Tag Archives: testing

More of: Do This, Not That (Part 2)

19 Feb

Want to know more of what not to do with your online presence? Here’s the remainder of our list of 10 do’s and 10 don’ts to keep your online activities on the right track in 2013.

Don’t: Hide your contact information away in an obscure spot or buried page.

Do: Present your contact information (address, phone number, email address) and other critical details noticeably on your website. No need to go overboard and plaster it in 60 point type everywhere either – that does not send the message you are looking for, does it? Make certain it is in one primary spot, then use the footer or text-based references to sprinkle it throughout the site. The same thing applies to listings, social media profiles, and any other online space that you have created. Be sure to check for accuracy and consistency across your entire online presence, it will help search engines recognize and elevate your business in local search rankings.


Don’t: Disregard the fact that happy customers are your best promoters.

Do: Share positive reviews and comments from some of your best customers. It is up to you how elaborately you want to do this – whether written or via video clips. Video can be impromptu personal video camera quality, or professionally shot and edited, however you choose and whichever your budget allows. Use them on your website, social media pages, and/or company blog to establish credibility for your practice. This process ensures you are paying attention to feedback from your customers and provides a “voice” of your patients for others to gauge. That voice needs to be authentic and real, not prescribed and contrived – consumers can tell the difference.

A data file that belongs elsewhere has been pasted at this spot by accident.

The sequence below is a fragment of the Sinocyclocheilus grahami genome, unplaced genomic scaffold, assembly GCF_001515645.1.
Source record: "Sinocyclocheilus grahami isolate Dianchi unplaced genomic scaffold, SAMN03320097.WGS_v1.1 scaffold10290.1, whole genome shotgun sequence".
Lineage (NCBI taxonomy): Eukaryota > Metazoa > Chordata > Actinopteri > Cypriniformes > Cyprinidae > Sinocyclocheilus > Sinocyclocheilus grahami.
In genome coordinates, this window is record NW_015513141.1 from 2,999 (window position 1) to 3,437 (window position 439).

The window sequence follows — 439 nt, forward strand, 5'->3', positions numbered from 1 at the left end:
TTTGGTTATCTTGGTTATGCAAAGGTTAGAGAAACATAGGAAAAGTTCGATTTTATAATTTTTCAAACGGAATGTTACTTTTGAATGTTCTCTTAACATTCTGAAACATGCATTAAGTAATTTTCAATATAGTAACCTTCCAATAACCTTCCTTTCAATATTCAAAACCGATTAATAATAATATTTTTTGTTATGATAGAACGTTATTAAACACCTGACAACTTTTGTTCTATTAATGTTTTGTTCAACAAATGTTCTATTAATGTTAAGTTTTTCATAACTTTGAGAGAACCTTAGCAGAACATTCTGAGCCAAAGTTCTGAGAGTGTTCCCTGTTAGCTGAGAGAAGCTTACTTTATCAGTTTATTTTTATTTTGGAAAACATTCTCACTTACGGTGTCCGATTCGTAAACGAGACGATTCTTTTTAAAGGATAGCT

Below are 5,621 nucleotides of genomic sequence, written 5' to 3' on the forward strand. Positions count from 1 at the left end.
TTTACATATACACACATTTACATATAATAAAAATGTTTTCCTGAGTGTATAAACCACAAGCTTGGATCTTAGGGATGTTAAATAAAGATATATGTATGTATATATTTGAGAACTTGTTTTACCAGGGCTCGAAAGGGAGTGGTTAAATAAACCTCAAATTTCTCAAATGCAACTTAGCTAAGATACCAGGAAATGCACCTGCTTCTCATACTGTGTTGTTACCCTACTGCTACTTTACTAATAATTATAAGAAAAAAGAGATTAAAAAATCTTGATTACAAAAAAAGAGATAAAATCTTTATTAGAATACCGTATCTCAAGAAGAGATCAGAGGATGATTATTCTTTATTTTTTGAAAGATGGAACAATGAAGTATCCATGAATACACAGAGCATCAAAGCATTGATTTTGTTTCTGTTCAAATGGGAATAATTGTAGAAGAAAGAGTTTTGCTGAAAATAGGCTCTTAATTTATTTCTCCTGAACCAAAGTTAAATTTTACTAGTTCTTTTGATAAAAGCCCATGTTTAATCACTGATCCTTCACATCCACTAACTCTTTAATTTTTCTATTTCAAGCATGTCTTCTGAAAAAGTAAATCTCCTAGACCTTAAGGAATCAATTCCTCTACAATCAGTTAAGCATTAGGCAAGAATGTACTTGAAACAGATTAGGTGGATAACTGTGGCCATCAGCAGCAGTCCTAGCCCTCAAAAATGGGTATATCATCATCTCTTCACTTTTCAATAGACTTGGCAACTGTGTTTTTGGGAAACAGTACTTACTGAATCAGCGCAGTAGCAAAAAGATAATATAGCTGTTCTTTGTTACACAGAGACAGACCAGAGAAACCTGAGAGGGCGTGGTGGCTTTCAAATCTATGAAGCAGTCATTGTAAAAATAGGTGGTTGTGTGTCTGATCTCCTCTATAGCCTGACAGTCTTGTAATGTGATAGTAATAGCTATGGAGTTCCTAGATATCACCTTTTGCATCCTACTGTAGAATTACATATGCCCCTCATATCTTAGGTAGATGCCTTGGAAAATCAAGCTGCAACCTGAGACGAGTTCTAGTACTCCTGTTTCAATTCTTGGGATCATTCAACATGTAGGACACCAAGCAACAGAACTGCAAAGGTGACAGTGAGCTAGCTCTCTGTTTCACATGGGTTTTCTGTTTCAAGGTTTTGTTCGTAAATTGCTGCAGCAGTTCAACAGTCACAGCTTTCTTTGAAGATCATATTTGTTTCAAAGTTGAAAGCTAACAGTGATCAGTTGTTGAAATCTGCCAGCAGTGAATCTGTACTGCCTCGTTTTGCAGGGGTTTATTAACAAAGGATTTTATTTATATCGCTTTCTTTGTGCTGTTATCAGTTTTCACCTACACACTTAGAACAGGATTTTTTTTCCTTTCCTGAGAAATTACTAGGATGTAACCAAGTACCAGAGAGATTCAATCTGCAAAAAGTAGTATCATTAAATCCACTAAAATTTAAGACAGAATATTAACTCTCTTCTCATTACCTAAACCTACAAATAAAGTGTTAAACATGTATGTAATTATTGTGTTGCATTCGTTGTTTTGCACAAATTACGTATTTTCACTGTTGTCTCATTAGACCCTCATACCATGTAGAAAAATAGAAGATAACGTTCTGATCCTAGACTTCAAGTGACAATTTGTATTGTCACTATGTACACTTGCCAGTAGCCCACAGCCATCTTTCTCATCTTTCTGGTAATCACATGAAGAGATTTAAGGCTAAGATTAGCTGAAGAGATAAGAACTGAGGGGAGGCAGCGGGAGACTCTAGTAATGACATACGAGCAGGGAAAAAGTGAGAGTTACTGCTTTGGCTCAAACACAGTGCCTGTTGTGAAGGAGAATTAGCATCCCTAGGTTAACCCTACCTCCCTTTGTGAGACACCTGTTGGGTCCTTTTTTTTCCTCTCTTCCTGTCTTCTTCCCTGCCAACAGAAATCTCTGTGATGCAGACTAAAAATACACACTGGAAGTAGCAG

Don’t: Assume you are immune to criticism, or take your reputation for granted.

Do: Create a plan for monitoring and managing your online reputation. Set up notifications, like Google Alerts, to be aware of what consumers are saying about you online. Also, follow up on any negative comments in a timely and professional manner. Do not engage in an online debate with an unhappy customer, take your actions offline and address them immediately. Be certain to recognize and thank customers who leave positive feedback.

pushpinsDon’t: Go unlisted online, or fail to extend your presence.

Do: Claim business listings on Google+ Local, Yelp, and other business directories. The term ‘free directory listings’ applies to local search engines, internet yellow pages, local vertical search engines, special directories (like free 800 listings), and consumer review websites that focus on local businesses rather than products,. By claiming your business listings in these places, you can ensure your information is current and accurate. Plus, by updating and optimizing your listings, you increase the chances that consumers will find you as they search online.

Don’t: Ignore or underestimate your online marketing campaigns.

Do: Just like in traditional direct marketing you must create smart, effective ads with strong calls to action (CTAs). In this market an online ad can be part of your customers’ research and possibly the first impression of your business, so make it a strong one. As in offline marketing, you need to actively monitor your campaign performance to see what works. Monitor campaigns frequently to assess the source for the most leads and adjust your efforts in real time. The key benefit of online marketing is the ability to make on-the-fly adjustments. Be sure to keep any online incentives, offers, or specials listed in your ads (or on your website/social media pages) up to date.